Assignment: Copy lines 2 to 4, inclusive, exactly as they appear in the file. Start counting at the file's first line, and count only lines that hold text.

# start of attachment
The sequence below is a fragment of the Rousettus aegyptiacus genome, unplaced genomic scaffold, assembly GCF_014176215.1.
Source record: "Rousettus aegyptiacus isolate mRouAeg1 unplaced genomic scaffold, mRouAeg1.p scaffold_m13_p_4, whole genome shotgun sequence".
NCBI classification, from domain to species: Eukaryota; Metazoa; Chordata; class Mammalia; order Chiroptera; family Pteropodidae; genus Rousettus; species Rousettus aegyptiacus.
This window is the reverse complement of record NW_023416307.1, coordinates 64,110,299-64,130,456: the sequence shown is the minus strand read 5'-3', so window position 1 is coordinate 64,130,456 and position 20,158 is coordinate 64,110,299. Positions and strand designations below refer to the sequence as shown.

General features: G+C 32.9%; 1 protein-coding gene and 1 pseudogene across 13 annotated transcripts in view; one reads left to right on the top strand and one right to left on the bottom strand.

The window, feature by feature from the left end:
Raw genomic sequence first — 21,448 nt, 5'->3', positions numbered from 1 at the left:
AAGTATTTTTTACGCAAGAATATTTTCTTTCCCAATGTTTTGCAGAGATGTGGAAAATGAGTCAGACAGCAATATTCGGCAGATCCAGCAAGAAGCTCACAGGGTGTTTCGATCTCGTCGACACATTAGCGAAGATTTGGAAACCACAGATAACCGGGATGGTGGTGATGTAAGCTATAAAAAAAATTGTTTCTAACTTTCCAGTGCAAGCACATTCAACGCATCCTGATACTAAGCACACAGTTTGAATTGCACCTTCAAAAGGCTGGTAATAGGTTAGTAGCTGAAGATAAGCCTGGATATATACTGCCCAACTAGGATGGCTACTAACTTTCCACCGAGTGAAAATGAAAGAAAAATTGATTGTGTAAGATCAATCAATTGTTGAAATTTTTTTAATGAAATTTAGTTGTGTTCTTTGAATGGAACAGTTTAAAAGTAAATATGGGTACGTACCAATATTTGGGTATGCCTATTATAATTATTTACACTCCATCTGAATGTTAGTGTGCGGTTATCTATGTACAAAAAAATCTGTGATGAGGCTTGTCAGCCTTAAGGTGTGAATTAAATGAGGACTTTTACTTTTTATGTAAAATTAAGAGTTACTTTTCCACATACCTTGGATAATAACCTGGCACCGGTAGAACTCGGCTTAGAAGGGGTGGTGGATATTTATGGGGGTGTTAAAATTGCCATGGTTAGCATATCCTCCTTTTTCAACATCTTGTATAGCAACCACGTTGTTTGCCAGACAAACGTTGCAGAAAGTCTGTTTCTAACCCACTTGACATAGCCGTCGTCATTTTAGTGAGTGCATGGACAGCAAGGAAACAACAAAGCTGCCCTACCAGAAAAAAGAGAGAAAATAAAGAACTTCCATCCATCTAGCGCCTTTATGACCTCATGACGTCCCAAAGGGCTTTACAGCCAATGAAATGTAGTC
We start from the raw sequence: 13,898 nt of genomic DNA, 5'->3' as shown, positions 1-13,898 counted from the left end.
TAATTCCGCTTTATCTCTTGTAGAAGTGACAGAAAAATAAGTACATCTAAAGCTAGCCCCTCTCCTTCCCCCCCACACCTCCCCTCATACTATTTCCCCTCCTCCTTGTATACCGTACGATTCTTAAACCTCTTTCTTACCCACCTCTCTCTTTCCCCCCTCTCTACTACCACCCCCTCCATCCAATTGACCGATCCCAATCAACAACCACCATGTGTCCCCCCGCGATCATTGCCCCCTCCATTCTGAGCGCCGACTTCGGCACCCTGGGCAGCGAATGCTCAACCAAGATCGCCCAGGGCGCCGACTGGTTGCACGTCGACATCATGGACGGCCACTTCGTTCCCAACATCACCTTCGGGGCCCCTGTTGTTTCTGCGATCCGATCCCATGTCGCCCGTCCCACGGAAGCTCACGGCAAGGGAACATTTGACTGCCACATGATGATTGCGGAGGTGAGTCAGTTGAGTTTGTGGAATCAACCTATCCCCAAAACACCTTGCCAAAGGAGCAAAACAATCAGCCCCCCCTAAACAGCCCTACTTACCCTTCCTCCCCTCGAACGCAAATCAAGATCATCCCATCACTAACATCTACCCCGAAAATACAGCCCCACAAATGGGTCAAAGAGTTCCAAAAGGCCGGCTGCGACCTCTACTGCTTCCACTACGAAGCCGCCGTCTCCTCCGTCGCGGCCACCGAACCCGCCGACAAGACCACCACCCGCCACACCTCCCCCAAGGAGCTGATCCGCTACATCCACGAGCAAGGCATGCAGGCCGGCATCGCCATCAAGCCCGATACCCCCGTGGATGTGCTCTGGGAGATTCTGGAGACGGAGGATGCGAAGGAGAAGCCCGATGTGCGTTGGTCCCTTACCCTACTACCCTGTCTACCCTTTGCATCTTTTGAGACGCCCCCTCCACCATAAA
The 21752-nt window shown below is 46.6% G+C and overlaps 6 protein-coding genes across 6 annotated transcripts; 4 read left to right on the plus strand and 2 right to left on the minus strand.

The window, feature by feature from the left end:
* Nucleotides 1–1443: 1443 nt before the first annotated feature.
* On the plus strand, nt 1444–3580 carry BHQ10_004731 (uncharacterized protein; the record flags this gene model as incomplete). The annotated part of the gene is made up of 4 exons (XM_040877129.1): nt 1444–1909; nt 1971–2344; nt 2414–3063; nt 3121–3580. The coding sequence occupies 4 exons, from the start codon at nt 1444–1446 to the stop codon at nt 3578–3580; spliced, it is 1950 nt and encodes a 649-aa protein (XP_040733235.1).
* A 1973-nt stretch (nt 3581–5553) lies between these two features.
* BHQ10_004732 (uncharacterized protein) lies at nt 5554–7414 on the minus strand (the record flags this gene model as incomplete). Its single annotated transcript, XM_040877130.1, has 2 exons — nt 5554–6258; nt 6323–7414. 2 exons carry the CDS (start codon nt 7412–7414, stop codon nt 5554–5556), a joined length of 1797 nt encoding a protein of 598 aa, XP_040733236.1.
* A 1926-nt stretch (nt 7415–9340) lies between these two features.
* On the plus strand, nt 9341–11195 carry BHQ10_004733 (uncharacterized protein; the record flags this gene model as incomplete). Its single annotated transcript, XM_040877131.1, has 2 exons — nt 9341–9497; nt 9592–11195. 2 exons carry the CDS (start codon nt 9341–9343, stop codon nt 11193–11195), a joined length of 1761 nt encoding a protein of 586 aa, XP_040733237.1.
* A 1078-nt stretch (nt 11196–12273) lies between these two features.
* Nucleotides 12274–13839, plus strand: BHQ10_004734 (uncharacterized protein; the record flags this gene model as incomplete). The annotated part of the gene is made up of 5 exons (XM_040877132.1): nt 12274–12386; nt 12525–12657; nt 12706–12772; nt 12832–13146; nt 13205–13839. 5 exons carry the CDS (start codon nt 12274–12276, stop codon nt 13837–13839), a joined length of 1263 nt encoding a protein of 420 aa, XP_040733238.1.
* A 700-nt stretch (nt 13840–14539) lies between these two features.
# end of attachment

Source record: "Rousettus aegyptiacus isolate mRouAeg1 unplaced genomic scaffold, mRouAeg1.p scaffold_m13_p_4, whole genome shotgun sequence".
NCBI classification, from domain to species: Eukaryota; Metazoa; Chordata; class Mammalia; order Chiroptera; family Pteropodidae; genus Rousettus; species Rousettus aegyptiacus.
This window is the reverse complement of record NW_023416307.1, coordinates 64,110,299-64,130,456: the sequence shown is the minus strand read 5'-3', so window position 1 is coordinate 64,130,456 and position 20,158 is coordinate 64,110,299. Positions and strand designations below refer to the sequence as shown.